Tobacco farmers without contracts with buyers felt shortchanged yesterday as their leaf fetched lower prices than what their contracted counterparts were offered at the Limbe Auction Floors.
When Deputy Minister of Agriculture Madalitso Kambauwa Wirima officially opened the 2022 Tobacco Marketing Season at the Limbe tobacco market yesterday amid low volumes, the leaf on the contract platform went at $2.70 (about K2 195.10) per kilogramme (kg).
But the story was different on the auction market where growers not affiliated to buying companies were only offered $1.70 (about K1 832.10) per kg as the highest price.
The prices at the market in Limbe were, however, higher than last year’s when the contract market fetched $2.30 (about K1 869.90) per kg while the auction platform fetched $1.60 (about K1 300.80) per kg.
Irate non-contract farmer, Chipiliro Chimenya from Phalombe, bemoaned the prices saying buyers do not consider what farmers put in to produce the major Malawi foreign exchange earner.
“To have a bale, I had to put in K100 000, but here they are buying the leaf at K75 000. What is that? They better suspend the market. They are even rejecting tobacco that should have been fetching higher prices,” he said.
Another farmer Alfred Mwape from Thondwe in Zomba, agreed with Chimenya, saying: “The price of inputs is high. The cost of living is unbearable. My parents sent me to school with proceeds from tobacco but today, I can’t do that with my children. We don’t know where to go.”
But for contract farmer, Harriet Chomboto, from the Zaone Extension Planning Area in Zomba, the prices were fair.
“I am happy. I am only worried that I have about eight bales from a field where I produce between 10 and 12 bales,” she said, having sold her leaf at $2.10 (about K1 707.30) per kg.
Wirima decried the low prices on the auction market, but attributed the situation to poor grading and low quality tobacco.
She said: “The minimum rate for non-grade tobacco [the lowest quality leaf] was 90 cents. All of it was rejected. This is a wake-up call for non-contract farmers as those on contract have an advantage since they get inputs on loan and extension services, which help improve quality. They are assured of a good market. Where the quality is poor, the prices are low.”
As farmers on the auction market called for its suspension due to low prices, Wirima said there was need for arbitration between the farmers, buyers and the Tobacco Commission (TC) on the issue.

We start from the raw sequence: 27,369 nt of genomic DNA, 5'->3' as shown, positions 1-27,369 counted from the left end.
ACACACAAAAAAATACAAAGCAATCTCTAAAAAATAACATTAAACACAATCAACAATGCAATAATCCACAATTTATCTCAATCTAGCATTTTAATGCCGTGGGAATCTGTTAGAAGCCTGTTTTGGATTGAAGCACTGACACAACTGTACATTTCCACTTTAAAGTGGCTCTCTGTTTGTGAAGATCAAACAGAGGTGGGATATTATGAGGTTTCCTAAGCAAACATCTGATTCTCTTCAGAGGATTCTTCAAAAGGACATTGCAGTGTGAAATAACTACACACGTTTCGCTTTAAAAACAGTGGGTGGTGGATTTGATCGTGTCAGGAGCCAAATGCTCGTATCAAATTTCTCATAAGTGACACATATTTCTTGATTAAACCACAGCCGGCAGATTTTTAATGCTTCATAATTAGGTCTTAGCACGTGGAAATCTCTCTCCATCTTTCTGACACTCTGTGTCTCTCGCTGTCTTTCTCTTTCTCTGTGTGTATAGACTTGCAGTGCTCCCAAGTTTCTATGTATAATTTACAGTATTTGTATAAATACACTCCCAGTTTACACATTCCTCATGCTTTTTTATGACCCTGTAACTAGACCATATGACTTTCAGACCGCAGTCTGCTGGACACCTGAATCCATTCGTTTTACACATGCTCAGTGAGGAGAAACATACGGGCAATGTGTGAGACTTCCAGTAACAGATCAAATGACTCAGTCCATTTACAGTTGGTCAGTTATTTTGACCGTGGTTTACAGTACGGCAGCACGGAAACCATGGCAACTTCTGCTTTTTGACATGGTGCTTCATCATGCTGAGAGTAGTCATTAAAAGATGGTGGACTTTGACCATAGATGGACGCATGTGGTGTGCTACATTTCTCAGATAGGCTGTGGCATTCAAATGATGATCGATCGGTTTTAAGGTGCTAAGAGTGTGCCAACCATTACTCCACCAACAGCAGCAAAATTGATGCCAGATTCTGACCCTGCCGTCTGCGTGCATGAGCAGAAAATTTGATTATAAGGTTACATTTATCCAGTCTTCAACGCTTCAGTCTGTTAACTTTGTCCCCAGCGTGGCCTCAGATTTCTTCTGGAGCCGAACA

But she expressed optimism that with the coming of a 10th buyer this year, the leaf would fetch better prices due to increased competition and low volumes resulting from unfavourable weather conditions during this year’s growing season. In March, TC unveiled a Malawian buyer, Protrade Group Limited.
The opening day in Limbe also saw low volumes of the green gold, a phenomenon since President Lazarus Chakwera opened the Lilongwe Auction Floors in on March 31.
The low volumes prompted TC to order opening of the market three times a week.
The market was once suspended due to the low volumes.
But Wirima was hopeful the volumes would pick up since the market has opened earlier this year than it did last year when it opened in May.
Tobacco Association of Malawi (Tama) Farmers Trust president Abiel Kalima Banda said the prices were satisfactory, but hoped they should have been higher.
He said: “The prices are fair but the buyers were only getting the leaf at the minimum rate. They were not going more than that. With the low volumes this year, and with more buyers on the market, one would expect the prices to be higher.”
On the persistent discrepancy between the prices on the auction and contract markets, Banda encouraged farmers to enter into contracts by registering with the trust to get connected to buyers.
AHL Group board chairperson Rhyno Chiphiko the market had 431 bales against a holding capacity of 5 000 bales in a day.
“We have been facing a lot of problems in the past, but we hope for a brighter future. Our members of staff were going for four months without pay, but with a K7 billion bail-out from the government things are getting better,” he said.
So far, two markets, Chinkhoma in Kasungu and the Mzuzu Auction Floors are yet to open for this year’s marketing season.
Tobacco contributes about 11 percent to the country’s gross domestic product and accounts for about 60 percent of the country’s foreign exchange earnings.
The sector employs over 20 000 permanent and seasonal workers.